EPA rules that biomass does not trigger Clean Air Act rules

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On April 23, the U.S. Environmental Protection Agency (EPA) announced that the burning of biomass will be considered carbon neutral in future rulemakings.

Biomass is an organic material that includes wood (wood chips and saw dust), agriculture crops, landfill gases and other wastes. It is generally considered a biological and/or organic material that is a renewable energy source. However, in recent years, environmental groups have raised concerns that biomass can increase greenhouse gas emissions, and thus, should be regulated under the Clean Air Act.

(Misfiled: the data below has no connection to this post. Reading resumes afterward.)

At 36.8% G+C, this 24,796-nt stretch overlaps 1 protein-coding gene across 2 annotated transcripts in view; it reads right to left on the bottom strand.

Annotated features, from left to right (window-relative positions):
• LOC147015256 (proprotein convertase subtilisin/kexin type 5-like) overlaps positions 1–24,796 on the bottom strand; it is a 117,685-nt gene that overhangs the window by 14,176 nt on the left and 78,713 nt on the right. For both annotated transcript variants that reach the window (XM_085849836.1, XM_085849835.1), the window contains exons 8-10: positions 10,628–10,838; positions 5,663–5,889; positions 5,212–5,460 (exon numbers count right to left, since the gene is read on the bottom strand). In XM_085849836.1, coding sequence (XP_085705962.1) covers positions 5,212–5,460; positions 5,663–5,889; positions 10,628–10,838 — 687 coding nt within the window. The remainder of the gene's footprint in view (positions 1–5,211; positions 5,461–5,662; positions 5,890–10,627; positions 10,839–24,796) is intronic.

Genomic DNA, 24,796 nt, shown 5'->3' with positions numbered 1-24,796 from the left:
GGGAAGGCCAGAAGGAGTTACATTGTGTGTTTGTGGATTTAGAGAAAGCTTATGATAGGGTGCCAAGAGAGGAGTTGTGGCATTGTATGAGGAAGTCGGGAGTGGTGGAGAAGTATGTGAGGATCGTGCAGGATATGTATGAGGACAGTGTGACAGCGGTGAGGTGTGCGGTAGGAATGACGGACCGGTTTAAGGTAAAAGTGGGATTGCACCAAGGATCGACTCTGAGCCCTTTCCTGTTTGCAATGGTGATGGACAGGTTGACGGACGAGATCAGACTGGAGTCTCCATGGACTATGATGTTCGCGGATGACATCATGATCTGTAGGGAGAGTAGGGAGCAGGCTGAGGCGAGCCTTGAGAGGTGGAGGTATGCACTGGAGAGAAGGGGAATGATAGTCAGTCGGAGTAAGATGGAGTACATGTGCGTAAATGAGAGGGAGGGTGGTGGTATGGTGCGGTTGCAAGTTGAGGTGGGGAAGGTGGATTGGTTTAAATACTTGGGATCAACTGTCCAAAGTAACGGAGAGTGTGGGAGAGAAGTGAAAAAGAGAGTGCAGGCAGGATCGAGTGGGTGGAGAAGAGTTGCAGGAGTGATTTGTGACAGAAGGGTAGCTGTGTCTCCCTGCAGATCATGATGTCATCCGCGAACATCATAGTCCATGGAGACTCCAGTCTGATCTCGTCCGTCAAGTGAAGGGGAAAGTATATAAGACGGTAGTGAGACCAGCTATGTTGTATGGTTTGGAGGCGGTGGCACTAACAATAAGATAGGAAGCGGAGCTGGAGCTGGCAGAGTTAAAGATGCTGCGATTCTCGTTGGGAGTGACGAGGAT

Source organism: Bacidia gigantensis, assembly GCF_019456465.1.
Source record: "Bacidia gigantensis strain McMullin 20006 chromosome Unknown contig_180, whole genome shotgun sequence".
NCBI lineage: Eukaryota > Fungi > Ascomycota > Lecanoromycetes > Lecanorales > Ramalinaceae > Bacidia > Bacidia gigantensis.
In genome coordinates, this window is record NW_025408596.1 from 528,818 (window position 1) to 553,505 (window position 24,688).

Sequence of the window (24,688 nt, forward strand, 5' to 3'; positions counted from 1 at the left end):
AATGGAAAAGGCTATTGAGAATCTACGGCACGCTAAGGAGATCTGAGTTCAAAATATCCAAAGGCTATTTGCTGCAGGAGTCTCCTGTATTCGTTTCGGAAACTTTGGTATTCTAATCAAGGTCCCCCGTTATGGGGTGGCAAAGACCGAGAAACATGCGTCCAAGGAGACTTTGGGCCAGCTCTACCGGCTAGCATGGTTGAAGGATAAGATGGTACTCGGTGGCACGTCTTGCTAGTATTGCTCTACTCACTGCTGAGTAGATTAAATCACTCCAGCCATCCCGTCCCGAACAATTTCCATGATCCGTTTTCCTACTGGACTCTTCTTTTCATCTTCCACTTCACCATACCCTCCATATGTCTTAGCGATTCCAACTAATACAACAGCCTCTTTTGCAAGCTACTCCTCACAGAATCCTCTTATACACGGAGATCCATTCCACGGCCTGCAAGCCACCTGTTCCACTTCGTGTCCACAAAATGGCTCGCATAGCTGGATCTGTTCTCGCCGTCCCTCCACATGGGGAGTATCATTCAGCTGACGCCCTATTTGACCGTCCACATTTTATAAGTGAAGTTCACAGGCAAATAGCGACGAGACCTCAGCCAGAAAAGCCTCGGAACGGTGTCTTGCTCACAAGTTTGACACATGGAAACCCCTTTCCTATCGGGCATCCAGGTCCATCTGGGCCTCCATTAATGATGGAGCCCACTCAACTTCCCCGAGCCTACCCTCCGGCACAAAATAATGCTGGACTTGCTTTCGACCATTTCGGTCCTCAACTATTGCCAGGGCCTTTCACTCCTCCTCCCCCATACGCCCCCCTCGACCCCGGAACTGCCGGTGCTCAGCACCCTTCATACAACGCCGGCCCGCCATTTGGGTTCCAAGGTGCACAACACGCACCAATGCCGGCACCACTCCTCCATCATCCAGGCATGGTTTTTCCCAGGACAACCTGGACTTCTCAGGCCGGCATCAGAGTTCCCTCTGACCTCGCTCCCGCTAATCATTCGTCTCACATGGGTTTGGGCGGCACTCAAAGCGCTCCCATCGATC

According to the EPA, the decision is consistent with President Trump’s Executive Order 13777, Enforcing the Regulatory Reform Agenda. Additionally, the 2018 omnibus appropriations package contained a provision that instructed the EPA, U.S. Department of Energy and the U.S. Department of Agriculture to consider biomass as carbon neutral.

NACo supports and encourages the further use, including government policies which foster the development, of woody biomass energy sources, like wood chips and wood pellets, because they are reliable, and renewable, and carbon neutral consistent with established and well-support science.

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